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In his latest interview with Radio Sputnik International, Srdja Trifkovic discusses President Donald Trump’s speech to the UN General Assembly and contrasts his defense of national sovereignty with French President Emanuel Macron’s advocacy of multilateralism before the same forum. The first question concerned Trump’s suggestion that his Administration has already accomplished more than almost any other in U.S. history. [Audio]
ST: First of all, as far as social cohesion goes, America is a more fractured, more divided society now than ever in its history. We can see that the liberal left has absolutely no standards when it comes to destroying their opponents, the example of Judge Brett Kavanaugh to wit. On the other hand, its current economic success story is undoubtedly impressive. It is open to debate to what extent this is the result of policies set in motion by the previous administration, or by global and domestic trends which were not particularly influenced by Trump’s decisions; or whether his decisive stand on tax reduction programs and increasing tariffs against foreign imports has resulted in a new wave of confidence in the domestic market. In terms of an objective assessment, it’s far too early to tell. I don’t think that the parallel with the greatest achievements in the U.S. history stands when it comes to the rates of growth: America under Eisenhower in the 1950’s did very well, even better than today. As far as America’s global standing is concerned, let’s not forget that its share of the global economy in 1960 was around 40 percent; today it is only about one half of that.
Sputnik: Trump’s speech was followed by that of French President Emmanuel Macron. Many would say that was an absolute opposite. Macron condemned nationalism, pledged to promote multilateralism and supported globalism; what are your thoughts on how pertinent his speech was in the format of the UNGA?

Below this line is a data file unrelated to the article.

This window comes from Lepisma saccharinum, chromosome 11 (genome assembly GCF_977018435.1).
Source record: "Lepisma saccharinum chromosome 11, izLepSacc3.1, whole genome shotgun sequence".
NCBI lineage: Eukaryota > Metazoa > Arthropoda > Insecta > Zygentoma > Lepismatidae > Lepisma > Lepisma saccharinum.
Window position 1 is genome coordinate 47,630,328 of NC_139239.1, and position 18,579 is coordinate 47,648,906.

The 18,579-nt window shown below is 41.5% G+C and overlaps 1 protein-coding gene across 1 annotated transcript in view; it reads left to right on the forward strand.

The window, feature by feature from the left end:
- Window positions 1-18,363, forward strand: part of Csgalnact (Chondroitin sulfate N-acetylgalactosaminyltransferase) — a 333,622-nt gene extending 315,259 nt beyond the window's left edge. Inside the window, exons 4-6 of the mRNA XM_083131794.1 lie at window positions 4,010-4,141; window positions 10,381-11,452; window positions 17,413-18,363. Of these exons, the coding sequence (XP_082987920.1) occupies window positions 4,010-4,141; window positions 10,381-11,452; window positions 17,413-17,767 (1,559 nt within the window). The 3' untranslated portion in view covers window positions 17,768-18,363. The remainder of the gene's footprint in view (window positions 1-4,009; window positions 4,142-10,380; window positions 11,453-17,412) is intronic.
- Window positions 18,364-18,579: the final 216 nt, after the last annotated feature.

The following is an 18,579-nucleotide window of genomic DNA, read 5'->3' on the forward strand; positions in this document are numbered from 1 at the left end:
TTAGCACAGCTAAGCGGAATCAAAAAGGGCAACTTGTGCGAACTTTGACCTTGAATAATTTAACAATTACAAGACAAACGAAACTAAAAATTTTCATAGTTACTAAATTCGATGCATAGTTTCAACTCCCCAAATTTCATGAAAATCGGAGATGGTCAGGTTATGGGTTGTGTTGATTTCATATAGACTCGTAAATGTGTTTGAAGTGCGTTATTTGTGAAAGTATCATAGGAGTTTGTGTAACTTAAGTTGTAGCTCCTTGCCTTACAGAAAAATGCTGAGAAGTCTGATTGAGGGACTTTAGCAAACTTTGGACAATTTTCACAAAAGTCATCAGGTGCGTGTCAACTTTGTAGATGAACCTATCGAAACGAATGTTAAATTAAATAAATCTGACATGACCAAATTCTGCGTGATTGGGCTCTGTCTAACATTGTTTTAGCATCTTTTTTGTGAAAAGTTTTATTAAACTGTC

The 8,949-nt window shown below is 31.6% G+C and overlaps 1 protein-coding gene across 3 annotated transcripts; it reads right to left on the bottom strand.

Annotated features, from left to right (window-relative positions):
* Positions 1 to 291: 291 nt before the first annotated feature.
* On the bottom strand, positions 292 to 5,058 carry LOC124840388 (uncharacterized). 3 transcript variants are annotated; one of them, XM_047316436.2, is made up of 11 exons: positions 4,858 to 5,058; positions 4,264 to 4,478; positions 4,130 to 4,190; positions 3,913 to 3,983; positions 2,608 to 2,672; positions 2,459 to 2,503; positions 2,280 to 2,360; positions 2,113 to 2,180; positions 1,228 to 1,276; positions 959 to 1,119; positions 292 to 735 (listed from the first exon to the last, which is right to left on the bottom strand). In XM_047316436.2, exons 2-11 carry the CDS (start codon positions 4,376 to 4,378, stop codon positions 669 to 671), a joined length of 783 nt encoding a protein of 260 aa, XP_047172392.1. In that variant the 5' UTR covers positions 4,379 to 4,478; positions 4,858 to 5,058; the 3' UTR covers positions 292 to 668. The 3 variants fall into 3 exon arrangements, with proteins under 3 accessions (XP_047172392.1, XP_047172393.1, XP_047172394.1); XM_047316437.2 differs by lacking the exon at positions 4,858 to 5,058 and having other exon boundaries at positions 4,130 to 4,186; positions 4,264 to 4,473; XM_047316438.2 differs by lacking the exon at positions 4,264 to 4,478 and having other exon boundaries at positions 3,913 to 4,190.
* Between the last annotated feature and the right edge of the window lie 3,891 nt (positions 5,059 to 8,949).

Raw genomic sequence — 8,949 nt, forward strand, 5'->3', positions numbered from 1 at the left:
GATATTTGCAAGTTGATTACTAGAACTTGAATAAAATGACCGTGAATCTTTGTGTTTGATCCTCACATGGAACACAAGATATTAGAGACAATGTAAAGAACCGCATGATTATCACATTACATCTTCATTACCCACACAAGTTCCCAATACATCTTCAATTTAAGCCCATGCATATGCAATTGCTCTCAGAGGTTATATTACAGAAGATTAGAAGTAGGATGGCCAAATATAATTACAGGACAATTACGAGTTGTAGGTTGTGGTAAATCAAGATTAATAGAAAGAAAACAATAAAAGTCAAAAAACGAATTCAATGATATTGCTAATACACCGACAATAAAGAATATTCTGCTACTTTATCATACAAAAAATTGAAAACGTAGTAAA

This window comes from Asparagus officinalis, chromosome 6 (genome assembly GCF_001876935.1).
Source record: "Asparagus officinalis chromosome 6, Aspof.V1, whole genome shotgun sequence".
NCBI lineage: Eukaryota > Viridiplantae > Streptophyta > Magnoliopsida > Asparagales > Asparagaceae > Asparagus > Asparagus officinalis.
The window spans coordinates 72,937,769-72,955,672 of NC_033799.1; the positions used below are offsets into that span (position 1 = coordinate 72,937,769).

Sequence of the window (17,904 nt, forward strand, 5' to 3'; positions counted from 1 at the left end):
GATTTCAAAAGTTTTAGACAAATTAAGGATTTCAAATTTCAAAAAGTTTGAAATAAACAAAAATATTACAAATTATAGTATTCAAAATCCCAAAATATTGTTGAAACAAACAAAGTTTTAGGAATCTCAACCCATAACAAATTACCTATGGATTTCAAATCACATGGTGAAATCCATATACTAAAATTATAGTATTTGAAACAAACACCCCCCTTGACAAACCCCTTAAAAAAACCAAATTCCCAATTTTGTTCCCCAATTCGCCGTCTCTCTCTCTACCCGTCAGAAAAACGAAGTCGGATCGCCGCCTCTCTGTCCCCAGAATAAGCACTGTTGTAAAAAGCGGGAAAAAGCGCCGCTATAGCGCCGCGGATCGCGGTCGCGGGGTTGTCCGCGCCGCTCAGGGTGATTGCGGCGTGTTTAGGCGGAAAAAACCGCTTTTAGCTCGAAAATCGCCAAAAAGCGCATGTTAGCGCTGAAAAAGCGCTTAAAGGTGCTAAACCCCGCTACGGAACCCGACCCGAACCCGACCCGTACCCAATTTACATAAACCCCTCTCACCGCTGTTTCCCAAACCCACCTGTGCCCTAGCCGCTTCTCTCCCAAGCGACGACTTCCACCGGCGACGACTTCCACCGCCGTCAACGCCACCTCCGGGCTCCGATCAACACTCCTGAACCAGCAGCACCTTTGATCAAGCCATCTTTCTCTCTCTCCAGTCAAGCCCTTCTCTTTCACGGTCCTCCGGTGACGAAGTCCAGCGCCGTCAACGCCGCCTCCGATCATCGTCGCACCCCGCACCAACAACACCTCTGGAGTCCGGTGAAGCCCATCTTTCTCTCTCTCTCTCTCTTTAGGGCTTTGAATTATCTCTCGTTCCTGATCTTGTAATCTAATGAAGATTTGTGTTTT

ST: Emmanuel Macron’s speech was a blast of stale air, not fresh air. Macron stands for all the failed platitudes and certainties of the old multilateralist globalist order of the 1990’s and 2000’s. He certainly stands for an ever-tighter (European) Union, mandated and dictated from Brussels. We already see resistance to this approach in the form of Brexit west of the (English) Channel, and in the Visegrad Four: Poland, the Czech Republic, Slovakia and Hungary in the east; and of course, with the rebellion in Italy. Macron actually wants Brussels to have ever-tighter control, and he also wants to eradicate those really beautiful and essential national differences ultimately embodied in national sovereignties that give Europe strength in diversity. We see that his own attempts to integrate unassimilable and unassimilated millions of Muslims into the French society have failed; why should we believe him that it would work on a pan-global or pan-European basis?
Sputnik: And yet, President Trump’s speech was met with laughter while Macron’s speech drew applause from the audience.
ST: Because the cognoscenti of the UN General Assembly belong to the post-modern elite class of post-nationalists who have more in common with each other than with members of their own nations. I think that it would have been worrying had his speech been greeted with applause and Macron’s with derision; that would have meant that the global elite was shifting allegiances and paradigms of its value system. It will do its own thing, but it has been surpassed by developments. I’m in particular hopeful that, in Europe, Macron’s solutions to things like the migrant invasion, identity and sovereignty is a thing of the past. Brussels has been defeated, thank God, and Macron is the voice if the defeated.
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